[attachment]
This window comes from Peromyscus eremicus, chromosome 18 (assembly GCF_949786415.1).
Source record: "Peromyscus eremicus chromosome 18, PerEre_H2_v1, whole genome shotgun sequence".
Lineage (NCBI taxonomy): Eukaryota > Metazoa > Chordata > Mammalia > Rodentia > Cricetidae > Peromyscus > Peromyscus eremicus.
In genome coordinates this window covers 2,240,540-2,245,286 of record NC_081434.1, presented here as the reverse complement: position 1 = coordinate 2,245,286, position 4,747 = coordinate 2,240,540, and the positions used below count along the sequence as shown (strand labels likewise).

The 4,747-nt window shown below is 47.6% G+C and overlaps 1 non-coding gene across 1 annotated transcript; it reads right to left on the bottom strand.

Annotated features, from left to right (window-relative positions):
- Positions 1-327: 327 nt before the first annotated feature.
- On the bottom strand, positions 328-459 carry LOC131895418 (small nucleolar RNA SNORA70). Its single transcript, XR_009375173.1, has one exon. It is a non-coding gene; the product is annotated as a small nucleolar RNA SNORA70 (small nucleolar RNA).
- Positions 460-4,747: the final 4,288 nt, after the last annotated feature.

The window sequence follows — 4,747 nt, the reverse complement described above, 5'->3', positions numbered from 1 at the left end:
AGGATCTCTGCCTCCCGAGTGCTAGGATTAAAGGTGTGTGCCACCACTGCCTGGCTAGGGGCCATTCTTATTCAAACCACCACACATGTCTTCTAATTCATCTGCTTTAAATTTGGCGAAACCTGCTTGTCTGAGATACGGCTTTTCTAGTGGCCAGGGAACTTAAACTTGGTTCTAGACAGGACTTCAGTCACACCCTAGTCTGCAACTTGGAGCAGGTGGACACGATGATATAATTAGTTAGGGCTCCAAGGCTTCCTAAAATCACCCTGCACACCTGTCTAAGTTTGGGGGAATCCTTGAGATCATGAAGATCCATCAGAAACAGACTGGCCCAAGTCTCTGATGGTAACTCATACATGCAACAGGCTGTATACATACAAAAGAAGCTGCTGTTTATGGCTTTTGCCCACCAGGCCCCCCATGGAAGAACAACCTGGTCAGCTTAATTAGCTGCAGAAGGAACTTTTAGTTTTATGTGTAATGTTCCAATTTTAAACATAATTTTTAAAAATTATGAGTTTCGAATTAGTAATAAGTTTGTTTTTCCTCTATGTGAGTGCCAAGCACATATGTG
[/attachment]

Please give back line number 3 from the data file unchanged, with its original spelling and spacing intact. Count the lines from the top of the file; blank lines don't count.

Lineage (NCBI taxonomy): Eukaryota > Metazoa > Chordata > Mammalia > Rodentia > Cricetidae > Peromyscus > Peromyscus eremicus.